Hello again. I am forcing myself out of vacation mode and into writing mode before I go completely and permanently atrophied. I'll paraphrase myself with something I posted elsewhere recently: maybe it's my thoroughly successful immersion into retirement, augmented by my natural “melting” when I get to PV, that has contributed to my reaching near-expert status as an idler. But by whatever path or discipline, I've become so good at doing next to nothing that it leaves little room on my schedule for anything else. It may sound a little like an oxymoron -- or a zen koan -- but I am busy doing nothing. Via a virtual slap to face (like the old red light/green light button) I steer my fingers keyward.
WHERE WE DINED, 1st WEEK
We normally go out for breakfast only once per Vallarta vacation, that occurring on the morning of the day following our arrival. Connie doesn't much care for breakfast food and we don't care much for going out in public in the morning other than for our daily 2-4 mile walk; one doesn't need to get clean and pretty for that. Anyhow, first morning the same place as last year, that being La Hacienda, Lazaro Cardenas at Aguacate across L. Card from the church. Connie had an omelette, 58$ (pesos. If it's pesos I'll put the $ after the number, US dollars, $ before the number). I had the chicken tamales in a delicious tomato and cheese sauce, 65$. Two coffees, 19$ each. Observance: it used to be rare to be given more than one refill of coffee. The “bottomless cup” practice did not exist here. That's changed. ¡Hurray!Beautiful courtyard setting, excellent service from a busy but accommodating waitstaff, tasty and reasonably priced. Added bonus: church service was taking place and we could hear from our table what was either the children's choir or children singing along with the adult choir, but their little voices sounded like a band of angels. I think maybe this is what we'll be greeted with when, if we play our cards right, we pass through the pearly gates. If we go the other way it'll probably be Whitney Houston.
We broke our “one breakfast” rule this morning, Sunday, 1/29. Walked down to the Paradise Community Center, 127 Pulpito, for church. Aside: we are United Methodists and attend regularly at home church in Lake Mills, and have in the past felt welcome and comforted at this multi- or non-denominational church back when they held services at the old Santa Barbara theater on Olas Altas. I particularly appreciate that they perform, along with the congregants joining in with voice, what is known as praise music, a more modern style of worship music than what we have in our United Methodist Hymnal. We had a praise band in our church for a few years and I played both bass and 6-string guitars, though not simultaneously. The band was mostly adults but with a teen or two joining in frequently. We played once a month for a youth-oriented service on Sunday nights and I enjoyed it as much or more than playing in bars. The band broke up for the same reason that bar bands break up: “artistic differences” – in other words, “couldn't get along with one another”. True. The front man/lead singer/keyboard guy and the other guy who sings professionally in a bar band and several of the other adults involved in the youth service's non-music functions disagreed with our pastor over this or that piddley matter and left the congregation. Back to the point. Well, almost. We thought church was to begin at 10:00, as advertised in the tourist papers and on their website, but they had over 200 people show up last Sunday and it was SRO, so they decided to have two services this week, at 9:00 and 10:30. We caught the end of the 9:00 service and headed across the street to Coco's Kitchen. Haven't been in there since Hank and Conrad were there as Chile's. Connie had the American omelette, ham, mushrooms and cheese, I think. It came with hash browns, 72$. I had the chile relleno omelette which was an omelette stuffed with – you guessed it -- a cheese-stuffed poblano, 85$. Both meals came with choice of white toast, corn bread, or biscuit. Connie chose toast, I the biscuit. Toast was very white bread (literally), biscuit was excellent, almost like a pastry. Ran into Julianna and Rob, chatted a little. They asked if we'd been there for Greek Night on Mondays. We said no, we hadn't, but had seen on Facebook fotos of her dad enjoying the belly dancing and I mentioned that I had a really good belly dancing story with a tie-in to the assassination of Bobby Kennedy, but it wasn't the right time to tell it. And neither is now. I know, I'm a tease.Two coffees at 22$ each, total of 201$. Mildly pricey, but great service, cute waitress, lovely setting.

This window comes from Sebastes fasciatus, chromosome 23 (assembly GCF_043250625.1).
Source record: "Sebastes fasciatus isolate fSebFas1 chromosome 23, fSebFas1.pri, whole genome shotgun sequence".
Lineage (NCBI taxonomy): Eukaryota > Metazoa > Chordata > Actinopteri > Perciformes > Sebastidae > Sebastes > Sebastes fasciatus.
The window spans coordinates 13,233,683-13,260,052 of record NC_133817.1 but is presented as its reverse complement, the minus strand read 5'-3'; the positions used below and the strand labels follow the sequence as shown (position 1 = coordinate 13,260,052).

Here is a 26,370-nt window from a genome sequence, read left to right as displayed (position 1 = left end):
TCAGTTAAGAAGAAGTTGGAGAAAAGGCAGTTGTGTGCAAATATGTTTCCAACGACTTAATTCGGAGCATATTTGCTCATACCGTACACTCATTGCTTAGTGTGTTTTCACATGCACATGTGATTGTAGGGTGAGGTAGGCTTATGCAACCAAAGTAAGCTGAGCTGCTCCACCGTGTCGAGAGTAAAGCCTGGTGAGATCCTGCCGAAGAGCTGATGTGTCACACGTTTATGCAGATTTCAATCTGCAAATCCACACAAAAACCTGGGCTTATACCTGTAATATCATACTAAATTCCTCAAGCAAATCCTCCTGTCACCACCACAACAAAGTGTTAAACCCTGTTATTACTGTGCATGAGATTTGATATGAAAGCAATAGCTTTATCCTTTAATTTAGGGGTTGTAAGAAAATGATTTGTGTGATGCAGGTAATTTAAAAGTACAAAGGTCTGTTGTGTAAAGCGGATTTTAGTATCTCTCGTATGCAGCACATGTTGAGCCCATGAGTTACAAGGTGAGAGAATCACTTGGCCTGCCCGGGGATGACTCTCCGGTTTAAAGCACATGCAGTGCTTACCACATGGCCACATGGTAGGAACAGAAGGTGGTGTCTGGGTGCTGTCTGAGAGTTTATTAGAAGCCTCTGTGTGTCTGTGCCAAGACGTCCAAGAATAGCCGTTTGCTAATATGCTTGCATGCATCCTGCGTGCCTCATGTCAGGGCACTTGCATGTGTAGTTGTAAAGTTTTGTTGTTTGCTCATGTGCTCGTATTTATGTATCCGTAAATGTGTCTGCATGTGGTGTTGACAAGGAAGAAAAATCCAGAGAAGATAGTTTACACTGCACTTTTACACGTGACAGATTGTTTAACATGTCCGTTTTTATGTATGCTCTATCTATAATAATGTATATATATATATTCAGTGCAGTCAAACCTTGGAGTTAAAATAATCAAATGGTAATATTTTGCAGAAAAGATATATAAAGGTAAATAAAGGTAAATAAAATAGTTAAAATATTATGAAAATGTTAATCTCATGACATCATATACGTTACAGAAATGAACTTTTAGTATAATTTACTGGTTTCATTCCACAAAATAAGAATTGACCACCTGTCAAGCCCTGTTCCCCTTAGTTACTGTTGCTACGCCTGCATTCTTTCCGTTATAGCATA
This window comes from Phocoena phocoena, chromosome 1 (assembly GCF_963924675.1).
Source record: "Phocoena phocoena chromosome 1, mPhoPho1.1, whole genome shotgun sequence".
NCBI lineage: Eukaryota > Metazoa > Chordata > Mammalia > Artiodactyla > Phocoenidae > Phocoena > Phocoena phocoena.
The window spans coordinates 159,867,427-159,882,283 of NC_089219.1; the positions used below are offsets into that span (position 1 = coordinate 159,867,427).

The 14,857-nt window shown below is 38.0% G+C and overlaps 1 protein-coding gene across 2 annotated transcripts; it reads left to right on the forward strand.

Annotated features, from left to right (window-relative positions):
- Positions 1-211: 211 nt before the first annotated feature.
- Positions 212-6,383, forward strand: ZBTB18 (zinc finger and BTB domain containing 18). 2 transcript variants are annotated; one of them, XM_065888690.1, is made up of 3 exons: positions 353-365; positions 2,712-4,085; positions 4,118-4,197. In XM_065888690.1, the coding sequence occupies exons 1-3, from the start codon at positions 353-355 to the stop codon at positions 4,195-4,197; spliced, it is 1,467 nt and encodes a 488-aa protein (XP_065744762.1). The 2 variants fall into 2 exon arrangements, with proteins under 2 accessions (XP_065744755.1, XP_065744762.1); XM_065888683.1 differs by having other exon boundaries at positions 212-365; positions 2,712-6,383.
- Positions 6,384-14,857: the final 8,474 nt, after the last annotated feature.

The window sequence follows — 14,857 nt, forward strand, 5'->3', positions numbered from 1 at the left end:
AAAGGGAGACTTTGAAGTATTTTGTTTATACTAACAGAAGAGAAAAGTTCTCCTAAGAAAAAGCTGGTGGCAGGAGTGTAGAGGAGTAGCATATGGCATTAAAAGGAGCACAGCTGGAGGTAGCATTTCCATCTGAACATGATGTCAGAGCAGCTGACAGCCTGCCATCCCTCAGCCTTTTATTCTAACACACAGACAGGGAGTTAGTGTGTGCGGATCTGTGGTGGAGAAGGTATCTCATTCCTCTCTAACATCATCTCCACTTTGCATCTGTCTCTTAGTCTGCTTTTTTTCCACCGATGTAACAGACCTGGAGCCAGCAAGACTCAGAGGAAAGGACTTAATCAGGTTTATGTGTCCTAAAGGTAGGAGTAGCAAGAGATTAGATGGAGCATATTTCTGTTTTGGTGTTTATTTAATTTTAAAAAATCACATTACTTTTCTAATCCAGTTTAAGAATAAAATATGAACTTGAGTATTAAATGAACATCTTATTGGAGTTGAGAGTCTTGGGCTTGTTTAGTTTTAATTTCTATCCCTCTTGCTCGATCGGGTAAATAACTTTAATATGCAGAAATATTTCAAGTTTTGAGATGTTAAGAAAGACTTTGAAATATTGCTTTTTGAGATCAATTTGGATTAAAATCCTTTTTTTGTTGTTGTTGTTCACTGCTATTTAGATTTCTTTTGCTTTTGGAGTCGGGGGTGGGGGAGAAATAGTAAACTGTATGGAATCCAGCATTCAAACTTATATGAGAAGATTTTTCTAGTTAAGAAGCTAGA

Moving along, and trying to pick up the pace a bit.
1/14. First night, we need to smell some salt air. Coco Tropical, one of our favorites for the food, the staff, and the location. On the beach at the end of Basilio Badillo, just south of Daquiri Dick's. The boys recognize us from appearances past. I have the chicken breast in orange sauce, Connie the pepper steak which is actually a good sized fillet mignon. Veggies on the side and a little basket of warm bread and butter. We caught the end of happy hour (5-6:30) so I had two margaritas, rocas y sin sal, Connie a decent Chilean cabernet, also 2x1, unusual for an import at happy hours. Total 520$. Love the place. You can pay more for a lesser meal without having to walk very far from here.